Last month, Molly Mauck ’16 joined the New York County (Manhattan) District Attorney’s Office. As a first-year NYLS student, Mauck didn’t expect that she would become a prosecutor. She came to the role through a process of trial and error.
“I remember thinking as a 1L that I had to fit a certain mold and follow a specific path, but I learned through experience and talking with professors and practicing lawyers that there is no set path,” she says.
Mauck grew up in a small town in Illinois and graduated from the University of Illinois at Urbana–Champaign with a degree in Communications and minors in Philosophy and Political Science. When she enrolled at NYLS, directly after college, she was determined to hone in on a specific practice area.
An early interest in Contracts led her to a summer internship at a major law firm, but she soon realized that “Big Law” wasn’t the right fit. During her 2L year, she continued to pursue her interest in transactional work through an externship at The Estée Lauder Companies. Mauck became a member of the Moot Court Association and the New York Law School Law Review. She also competed in the Willem C. Vis International Commercial Arbitration Moot in Vienna, Austria.
As Mauck refined her career path, she increasingly gravitated towards public interest law. She spent the summer after her 2L year as a member of the U.S. Securities and Exchange Commission Honors Program in Washington, D.C. That experience and her Constitutional Law courses led Mauck to enroll in the Civic Rights Clinic, which became one of her favorite NYLS courses.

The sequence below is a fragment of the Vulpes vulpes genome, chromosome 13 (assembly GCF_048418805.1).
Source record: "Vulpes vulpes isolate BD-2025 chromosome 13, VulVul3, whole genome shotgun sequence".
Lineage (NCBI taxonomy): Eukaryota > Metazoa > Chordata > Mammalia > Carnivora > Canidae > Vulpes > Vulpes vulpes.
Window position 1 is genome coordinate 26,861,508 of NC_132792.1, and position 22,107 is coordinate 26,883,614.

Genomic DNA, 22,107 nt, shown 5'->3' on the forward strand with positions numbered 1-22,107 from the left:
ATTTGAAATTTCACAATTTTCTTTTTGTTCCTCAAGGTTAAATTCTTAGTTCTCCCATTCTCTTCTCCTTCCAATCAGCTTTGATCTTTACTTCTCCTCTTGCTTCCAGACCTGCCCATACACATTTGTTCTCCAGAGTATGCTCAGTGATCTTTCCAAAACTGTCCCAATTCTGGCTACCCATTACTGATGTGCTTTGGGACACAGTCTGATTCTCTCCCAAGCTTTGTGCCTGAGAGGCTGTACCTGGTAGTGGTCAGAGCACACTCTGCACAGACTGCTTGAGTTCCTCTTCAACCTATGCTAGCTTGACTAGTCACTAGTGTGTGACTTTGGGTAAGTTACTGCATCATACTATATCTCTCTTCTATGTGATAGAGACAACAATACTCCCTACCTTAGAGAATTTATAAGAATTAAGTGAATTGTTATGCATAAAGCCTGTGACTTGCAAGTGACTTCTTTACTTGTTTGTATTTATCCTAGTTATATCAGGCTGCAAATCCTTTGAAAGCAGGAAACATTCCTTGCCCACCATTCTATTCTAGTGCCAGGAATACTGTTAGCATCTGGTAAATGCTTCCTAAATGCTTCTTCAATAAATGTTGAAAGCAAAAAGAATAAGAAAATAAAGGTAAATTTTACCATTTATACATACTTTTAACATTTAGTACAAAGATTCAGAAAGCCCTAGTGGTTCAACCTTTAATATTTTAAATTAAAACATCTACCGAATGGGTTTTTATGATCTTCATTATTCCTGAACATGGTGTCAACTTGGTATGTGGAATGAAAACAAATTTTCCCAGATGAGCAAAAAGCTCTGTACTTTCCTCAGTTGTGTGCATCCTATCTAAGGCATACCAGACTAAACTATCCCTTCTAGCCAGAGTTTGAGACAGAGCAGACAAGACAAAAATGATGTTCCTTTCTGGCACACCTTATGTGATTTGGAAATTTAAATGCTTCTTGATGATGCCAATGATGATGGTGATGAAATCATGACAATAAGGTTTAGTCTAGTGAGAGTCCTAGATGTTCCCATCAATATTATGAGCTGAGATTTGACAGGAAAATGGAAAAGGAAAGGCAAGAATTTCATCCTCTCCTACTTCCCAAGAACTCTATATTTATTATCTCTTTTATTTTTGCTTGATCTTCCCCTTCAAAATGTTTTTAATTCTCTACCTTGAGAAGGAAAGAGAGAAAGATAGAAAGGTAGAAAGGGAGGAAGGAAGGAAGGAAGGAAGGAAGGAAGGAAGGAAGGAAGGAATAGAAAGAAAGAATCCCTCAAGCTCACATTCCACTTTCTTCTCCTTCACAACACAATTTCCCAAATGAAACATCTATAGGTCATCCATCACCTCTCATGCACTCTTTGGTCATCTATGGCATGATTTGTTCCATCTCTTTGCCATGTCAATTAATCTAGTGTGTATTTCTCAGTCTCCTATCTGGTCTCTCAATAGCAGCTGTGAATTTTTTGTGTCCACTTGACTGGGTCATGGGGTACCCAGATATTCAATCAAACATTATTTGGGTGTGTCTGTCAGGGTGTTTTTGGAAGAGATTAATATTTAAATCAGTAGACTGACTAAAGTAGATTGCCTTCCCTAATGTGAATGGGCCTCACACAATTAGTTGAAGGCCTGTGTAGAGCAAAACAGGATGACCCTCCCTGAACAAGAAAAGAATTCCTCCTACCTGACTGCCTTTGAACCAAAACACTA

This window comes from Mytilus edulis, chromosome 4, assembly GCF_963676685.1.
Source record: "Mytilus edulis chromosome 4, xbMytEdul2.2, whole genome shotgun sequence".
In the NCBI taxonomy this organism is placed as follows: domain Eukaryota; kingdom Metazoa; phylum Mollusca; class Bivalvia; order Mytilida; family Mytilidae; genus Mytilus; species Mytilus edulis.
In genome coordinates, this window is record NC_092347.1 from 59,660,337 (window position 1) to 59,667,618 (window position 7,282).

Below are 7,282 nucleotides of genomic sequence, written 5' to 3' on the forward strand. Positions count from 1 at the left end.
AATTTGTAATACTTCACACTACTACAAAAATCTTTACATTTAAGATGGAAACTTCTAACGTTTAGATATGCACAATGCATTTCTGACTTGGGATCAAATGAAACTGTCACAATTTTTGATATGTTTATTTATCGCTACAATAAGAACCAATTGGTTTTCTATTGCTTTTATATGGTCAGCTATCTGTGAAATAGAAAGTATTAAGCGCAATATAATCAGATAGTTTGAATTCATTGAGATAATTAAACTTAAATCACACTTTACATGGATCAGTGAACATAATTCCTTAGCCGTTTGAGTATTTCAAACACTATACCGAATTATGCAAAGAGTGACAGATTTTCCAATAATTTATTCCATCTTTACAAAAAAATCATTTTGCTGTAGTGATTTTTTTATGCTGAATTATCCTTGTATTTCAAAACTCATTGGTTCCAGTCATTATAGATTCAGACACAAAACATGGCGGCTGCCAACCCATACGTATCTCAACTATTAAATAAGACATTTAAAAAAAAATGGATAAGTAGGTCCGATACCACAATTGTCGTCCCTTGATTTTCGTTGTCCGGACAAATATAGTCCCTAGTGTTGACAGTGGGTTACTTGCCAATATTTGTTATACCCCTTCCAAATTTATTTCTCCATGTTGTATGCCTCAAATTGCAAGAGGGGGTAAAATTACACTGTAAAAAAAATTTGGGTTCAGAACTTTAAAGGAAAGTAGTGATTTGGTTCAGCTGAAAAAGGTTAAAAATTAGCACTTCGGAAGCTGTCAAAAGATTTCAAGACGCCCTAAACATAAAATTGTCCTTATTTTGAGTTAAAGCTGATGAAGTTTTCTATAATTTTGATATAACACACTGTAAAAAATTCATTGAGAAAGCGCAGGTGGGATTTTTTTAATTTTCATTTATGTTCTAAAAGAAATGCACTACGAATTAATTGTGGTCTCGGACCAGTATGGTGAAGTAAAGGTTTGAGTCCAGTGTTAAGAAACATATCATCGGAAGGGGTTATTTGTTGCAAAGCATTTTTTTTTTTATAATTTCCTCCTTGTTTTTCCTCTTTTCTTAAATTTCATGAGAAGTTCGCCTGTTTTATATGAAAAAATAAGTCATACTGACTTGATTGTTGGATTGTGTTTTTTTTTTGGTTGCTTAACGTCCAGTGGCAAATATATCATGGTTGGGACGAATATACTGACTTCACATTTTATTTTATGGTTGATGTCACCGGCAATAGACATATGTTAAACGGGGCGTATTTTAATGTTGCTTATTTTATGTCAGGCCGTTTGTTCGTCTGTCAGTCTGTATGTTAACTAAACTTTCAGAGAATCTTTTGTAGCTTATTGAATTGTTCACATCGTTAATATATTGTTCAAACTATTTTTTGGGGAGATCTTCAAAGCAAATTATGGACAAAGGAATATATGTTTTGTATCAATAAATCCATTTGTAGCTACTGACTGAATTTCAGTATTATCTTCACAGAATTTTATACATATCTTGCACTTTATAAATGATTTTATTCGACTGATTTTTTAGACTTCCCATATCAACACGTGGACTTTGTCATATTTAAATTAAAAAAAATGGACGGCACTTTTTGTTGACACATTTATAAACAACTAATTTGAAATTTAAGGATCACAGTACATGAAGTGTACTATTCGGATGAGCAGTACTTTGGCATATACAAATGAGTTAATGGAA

After graduating cum laude in 2016, Mauck clerked for a year in the Eastern District of Pennsylvania for Judge Joel H. Slomsky ’70 before landing her current role.
Mauck likes that her work as an Assistant District Attorney is demanding and varied, with plenty of opportunities for training. She spends most days in court, helping to assess incoming cases or working in a specific courtroom as needed. During breaks and in the evenings, she works on ongoing cases.
She credits her NYLS professors with modeling the intellectual curiosity she embraced as a law student.
“Professors Edward Purcell and Doni Gewirtzman encouraged key habits: curiosity, the desire to learn something new every day, and the ability to keep an open mind,” she says. “They influenced how I tried to find my own passion.”
Her advice to law students is simple: “Work hard, have an open mind, and make your own success. Keep that as a driving force, and you’ll get to where you’re supposed to be.”